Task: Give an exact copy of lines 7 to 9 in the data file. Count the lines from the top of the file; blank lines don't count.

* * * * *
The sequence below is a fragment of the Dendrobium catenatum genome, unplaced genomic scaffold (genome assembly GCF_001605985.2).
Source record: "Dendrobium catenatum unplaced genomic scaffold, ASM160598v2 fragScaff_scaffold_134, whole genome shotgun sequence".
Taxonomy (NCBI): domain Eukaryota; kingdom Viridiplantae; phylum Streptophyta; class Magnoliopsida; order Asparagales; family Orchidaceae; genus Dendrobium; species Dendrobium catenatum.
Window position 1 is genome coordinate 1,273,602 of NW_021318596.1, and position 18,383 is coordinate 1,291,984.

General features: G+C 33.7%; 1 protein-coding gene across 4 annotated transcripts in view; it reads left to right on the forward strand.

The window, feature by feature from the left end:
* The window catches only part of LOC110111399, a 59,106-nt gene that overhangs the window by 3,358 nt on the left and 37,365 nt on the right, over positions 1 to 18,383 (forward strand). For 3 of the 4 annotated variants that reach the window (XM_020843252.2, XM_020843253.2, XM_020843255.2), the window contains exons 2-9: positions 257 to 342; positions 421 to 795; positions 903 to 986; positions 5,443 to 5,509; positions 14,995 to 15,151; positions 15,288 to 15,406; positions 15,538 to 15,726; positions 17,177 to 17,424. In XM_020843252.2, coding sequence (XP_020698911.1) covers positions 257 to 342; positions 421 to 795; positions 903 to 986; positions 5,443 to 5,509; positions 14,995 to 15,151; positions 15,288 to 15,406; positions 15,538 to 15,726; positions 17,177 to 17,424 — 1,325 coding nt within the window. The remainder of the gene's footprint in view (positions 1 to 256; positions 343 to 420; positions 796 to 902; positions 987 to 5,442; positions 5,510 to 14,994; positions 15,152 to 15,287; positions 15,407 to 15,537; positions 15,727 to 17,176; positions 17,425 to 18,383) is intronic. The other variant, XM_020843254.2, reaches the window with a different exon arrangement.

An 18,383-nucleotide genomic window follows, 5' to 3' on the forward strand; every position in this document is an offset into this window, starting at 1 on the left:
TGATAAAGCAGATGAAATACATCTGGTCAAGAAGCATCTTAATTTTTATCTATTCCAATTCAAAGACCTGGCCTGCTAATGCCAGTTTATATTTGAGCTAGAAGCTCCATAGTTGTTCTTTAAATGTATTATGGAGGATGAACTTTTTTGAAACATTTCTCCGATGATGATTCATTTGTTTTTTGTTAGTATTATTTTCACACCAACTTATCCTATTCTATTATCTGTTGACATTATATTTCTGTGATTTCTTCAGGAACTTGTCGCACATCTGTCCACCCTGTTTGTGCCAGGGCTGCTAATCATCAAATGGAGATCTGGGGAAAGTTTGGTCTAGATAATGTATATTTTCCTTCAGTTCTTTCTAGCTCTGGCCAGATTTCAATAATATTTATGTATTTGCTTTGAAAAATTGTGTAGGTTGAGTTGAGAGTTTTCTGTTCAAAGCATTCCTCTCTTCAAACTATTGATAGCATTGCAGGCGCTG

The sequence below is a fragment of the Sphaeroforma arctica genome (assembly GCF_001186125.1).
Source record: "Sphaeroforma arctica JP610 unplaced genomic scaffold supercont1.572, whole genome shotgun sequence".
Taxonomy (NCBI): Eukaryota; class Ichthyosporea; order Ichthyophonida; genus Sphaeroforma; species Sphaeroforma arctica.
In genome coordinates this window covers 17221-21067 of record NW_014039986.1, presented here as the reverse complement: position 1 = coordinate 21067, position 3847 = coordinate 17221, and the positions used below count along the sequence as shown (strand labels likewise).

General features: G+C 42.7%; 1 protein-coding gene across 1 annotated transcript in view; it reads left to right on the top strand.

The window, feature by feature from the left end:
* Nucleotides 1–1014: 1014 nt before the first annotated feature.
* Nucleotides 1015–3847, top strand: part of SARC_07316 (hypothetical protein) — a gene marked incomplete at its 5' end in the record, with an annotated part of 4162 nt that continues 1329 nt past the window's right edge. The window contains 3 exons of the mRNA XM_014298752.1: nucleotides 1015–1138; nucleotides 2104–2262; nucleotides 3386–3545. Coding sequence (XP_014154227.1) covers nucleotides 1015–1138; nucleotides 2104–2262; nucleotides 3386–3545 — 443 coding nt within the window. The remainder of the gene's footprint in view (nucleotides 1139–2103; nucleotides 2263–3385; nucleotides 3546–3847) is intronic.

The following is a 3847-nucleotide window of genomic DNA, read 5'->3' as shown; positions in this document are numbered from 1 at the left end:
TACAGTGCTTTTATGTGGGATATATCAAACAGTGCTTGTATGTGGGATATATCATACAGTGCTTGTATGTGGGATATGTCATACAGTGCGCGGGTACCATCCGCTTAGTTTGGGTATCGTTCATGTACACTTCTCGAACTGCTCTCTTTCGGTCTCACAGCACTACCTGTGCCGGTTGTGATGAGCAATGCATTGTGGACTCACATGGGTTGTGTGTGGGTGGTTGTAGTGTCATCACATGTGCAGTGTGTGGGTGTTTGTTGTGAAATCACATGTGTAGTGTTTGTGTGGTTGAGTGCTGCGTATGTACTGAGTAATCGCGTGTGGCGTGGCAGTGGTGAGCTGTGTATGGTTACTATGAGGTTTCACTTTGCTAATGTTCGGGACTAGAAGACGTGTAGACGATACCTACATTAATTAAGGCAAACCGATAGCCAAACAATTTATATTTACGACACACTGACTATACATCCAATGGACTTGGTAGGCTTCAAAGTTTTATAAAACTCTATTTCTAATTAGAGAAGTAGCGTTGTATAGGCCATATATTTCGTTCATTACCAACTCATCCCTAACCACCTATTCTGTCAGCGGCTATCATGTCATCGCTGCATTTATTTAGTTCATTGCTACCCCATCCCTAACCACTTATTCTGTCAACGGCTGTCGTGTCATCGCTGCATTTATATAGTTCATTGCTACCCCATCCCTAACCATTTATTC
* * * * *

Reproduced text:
* The window catches only part of LOC110111399, a 59,106-nt gene that overhangs the window by 3,358 nt on the left and 37,365 nt on the right, over positions 1 to 18,383 (forward strand). For 3 of the 4 annotated variants that reach the window (XM_020843252.2, XM_020843253.2, XM_020843255.2), the window contains exons 2-9: positions 257 to 342; positions 421 to 795; positions 903 to 986; positions 5,443 to 5,509; positions 14,995 to 15,151; positions 15,288 to 15,406; positions 15,538 to 15,726; positions 17,177 to 17,424. In XM_020843252.2, coding sequence (XP_020698911.1) covers positions 257 to 342; positions 421 to 795; positions 903 to 986; positions 5,443 to 5,509; positions 14,995 to 15,151; positions 15,288 to 15,406; positions 15,538 to 15,726; positions 17,177 to 17,424 — 1,325 coding nt within the window. The remainder of the gene's footprint in view (positions 1 to 256; positions 343 to 420; positions 796 to 902; positions 987 to 5,442; positions 5,510 to 14,994; positions 15,152 to 15,287; positions 15,407 to 15,537; positions 15,727 to 17,176; positions 17,425 to 18,383) is intronic. The other variant, XM_020843254.2, reaches the window with a different exon arrangement.

An 18,383-nucleotide genomic window follows, 5' to 3' on the forward strand; every position in this document is an offset into this window, starting at 1 on the left:
TGATAAAGCAGATGAAATACATCTGGTCAAGAAGCATCTTAATTTTTATCTATTCCAATTCAAAGACCTGGCCTGCTAATGCCAGTTTATATTTGAGCTAGAAGCTCCATAGTTGTTCTTTAAATGTATTATGGAGGATGAACTTTTTTGAAACATTTCTCCGATGATGATTCATTTGTTTTTTGTTAGTATTATTTTCACACCAACTTATCCTATTCTATTATCTGTTGACATTATATTTCTGTGATTTCTTCAGGAACTTGTCGCACATCTGTCCACCCTGTTTGTGCCAGGGCTGCTAATCATCAAATGGAGATCTGGGGAAAGTTTGGTCTAGATAATGTATATTTTCCTTCAGTTCTTTCTAGCTCTGGCCAGATTTCAATAATATTTATGTATTTGCTTTGAAAAATTGTGTAGGTTGAGTTGAGAGTTTTCTGTTCAAAGCATTCCTCTCTTCAAACTATTGATAGCATTGCAGGCGCTG